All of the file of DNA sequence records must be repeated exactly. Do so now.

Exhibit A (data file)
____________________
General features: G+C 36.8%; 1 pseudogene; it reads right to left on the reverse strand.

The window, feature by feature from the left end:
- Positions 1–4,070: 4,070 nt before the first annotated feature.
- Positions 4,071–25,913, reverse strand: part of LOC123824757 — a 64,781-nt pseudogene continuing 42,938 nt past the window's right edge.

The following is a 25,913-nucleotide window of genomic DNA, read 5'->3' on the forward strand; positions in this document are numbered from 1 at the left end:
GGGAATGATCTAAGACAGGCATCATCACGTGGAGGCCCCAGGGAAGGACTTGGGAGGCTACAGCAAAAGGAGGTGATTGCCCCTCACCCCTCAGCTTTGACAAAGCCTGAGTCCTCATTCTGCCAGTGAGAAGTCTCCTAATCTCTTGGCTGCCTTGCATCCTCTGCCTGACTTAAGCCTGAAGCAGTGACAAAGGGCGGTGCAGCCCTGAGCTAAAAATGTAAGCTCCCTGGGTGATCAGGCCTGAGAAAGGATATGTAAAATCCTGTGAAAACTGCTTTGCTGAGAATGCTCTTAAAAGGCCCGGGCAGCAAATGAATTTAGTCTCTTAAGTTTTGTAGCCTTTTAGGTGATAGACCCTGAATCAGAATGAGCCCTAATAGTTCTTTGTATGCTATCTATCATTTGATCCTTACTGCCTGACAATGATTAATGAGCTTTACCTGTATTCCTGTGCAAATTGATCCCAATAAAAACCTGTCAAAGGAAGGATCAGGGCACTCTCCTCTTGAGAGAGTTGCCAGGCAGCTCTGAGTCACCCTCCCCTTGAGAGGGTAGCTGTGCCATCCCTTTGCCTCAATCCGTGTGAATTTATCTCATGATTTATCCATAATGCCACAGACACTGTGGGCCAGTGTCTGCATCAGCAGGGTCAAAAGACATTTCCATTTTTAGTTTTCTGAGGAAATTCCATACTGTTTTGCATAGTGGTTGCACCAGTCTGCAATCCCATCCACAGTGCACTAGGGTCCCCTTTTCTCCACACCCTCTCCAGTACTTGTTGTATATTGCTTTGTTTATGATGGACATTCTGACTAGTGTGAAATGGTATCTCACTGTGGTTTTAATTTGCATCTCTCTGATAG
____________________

General features: G+C 36.8%; 1 pseudogene; it reads right to left on the reverse strand.

The window, feature by feature from the left end:
- Positions 1–4,070: 4,070 nt before the first annotated feature.
- Positions 4,071–25,913, reverse strand: part of LOC123824757 — a 64,781-nt pseudogene continuing 42,938 nt past the window's right edge.

The following is a 25,913-nucleotide window of genomic DNA, read 5'->3' on the forward strand; positions in this document are numbered from 1 at the left end:
GGGAATGATCTAAGACAGGCATCATCACGTGGAGGCCCCAGGGAAGGACTTGGGAGGCTACAGCAAAAGGAGGTGATTGCCCCTCACCCCTCAGCTTTGACAAAGCCTGAGTCCTCATTCTGCCAGTGAGAAGTCTCCTAATCTCTTGGCTGCCTTGCATCCTCTGCCTGACTTAAGCCTGAAGCAGTGACAAAGGGCGGTGCAGCCCTGAGCTAAAAATGTAAGCTCCCTGGGTGATCAGGCCTGAGAAAGGATATGTAAAATCCTGTGAAAACTGCTTTGCTGAGAATGCTCTTAAAAGGCCCGGGCAGCAAATGAATTTAGTCTCTTAAGTTTTGTAGCCTTTTAGGTGATAGACCCTGAATCAGAATGAGCCCTAATAGTTCTTTGTATGCTATCTATCATTTGATCCTTACTGCCTGACAATGATTAATGAGCTTTACCTGTATTCCTGTGCAAATTGATCCCAATAAAAACCTGTCAAAGGAAGGATCAGGGCACTCTCCTCTTGAGAGAGTTGCCAGGCAGCTCTGAGTCACCCTCCCCTTGAGAGGGTAGCTGTGCCATCCCTTTGCCTCAATCCGTGTGAATTTATCTCATGATTTATCCATAATGCCACAGACACTGTGGGCCAGTGTCTGCATCAGCAGGGTCAAAAGACATTTCCATTTTTAGTTTTCTGAGGAAATTCCATACTGTTTTGCATAGTGGTTGCACCAGTCTGCAATCCCATCCACAGTGCACTAGGGTCCCCTTTTCTCCACACCCTCTCCAGTACTTGTTGTATATTGCTTTGTTTATGATGGACATTCTGACTAGTGTGAAATGGTATCTCACTGTGGTTTTAATTTGCATCTCTCTGATAG